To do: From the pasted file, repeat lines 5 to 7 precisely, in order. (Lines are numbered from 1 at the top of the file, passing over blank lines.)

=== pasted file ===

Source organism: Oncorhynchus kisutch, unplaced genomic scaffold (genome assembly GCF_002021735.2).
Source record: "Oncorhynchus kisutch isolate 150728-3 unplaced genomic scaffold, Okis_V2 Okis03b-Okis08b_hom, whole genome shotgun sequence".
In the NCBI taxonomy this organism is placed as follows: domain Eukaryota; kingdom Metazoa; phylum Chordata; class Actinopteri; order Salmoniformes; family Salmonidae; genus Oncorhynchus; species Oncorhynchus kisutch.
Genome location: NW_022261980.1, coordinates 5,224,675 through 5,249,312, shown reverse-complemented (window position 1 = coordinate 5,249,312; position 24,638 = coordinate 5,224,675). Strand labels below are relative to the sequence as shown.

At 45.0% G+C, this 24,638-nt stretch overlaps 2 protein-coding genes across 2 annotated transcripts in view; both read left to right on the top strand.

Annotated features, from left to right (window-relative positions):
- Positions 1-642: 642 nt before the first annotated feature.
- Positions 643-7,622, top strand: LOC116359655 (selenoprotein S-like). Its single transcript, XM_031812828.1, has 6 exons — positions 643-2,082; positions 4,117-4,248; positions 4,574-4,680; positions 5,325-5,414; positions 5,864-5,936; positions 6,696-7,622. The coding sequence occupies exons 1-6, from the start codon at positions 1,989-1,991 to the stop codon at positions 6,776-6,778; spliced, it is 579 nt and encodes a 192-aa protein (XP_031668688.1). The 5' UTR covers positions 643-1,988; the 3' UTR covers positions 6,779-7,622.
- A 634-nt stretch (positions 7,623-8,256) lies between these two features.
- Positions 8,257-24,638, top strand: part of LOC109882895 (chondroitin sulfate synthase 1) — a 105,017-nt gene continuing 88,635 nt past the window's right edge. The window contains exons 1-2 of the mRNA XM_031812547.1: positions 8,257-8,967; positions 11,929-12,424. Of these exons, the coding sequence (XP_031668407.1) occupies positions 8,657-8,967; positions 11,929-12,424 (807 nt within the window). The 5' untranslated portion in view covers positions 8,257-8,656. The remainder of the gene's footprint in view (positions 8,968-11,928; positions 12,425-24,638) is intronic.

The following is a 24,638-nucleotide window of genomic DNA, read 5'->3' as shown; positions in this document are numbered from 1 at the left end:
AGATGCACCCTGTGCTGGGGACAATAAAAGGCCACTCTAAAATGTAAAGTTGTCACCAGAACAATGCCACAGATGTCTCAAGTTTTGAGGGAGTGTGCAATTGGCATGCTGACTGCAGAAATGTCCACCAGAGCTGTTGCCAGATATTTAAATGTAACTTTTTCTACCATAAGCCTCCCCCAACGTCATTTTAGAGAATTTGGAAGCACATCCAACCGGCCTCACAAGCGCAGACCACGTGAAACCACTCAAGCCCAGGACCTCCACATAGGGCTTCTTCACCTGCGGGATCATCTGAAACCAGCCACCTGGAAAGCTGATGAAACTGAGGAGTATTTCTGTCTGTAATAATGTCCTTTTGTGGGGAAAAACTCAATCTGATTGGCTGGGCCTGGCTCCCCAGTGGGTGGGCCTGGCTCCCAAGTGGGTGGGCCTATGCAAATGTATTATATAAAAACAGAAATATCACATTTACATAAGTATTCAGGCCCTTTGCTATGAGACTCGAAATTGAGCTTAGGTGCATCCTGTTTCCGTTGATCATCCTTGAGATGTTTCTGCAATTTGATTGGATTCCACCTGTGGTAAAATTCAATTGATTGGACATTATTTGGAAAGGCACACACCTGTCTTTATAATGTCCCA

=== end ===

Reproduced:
At 45.0% G+C, this 24,638-nt stretch overlaps 2 protein-coding genes across 2 annotated transcripts in view; both read left to right on the top strand.

Annotated features, from left to right (window-relative positions):
- Positions 1-642: 642 nt before the first annotated feature.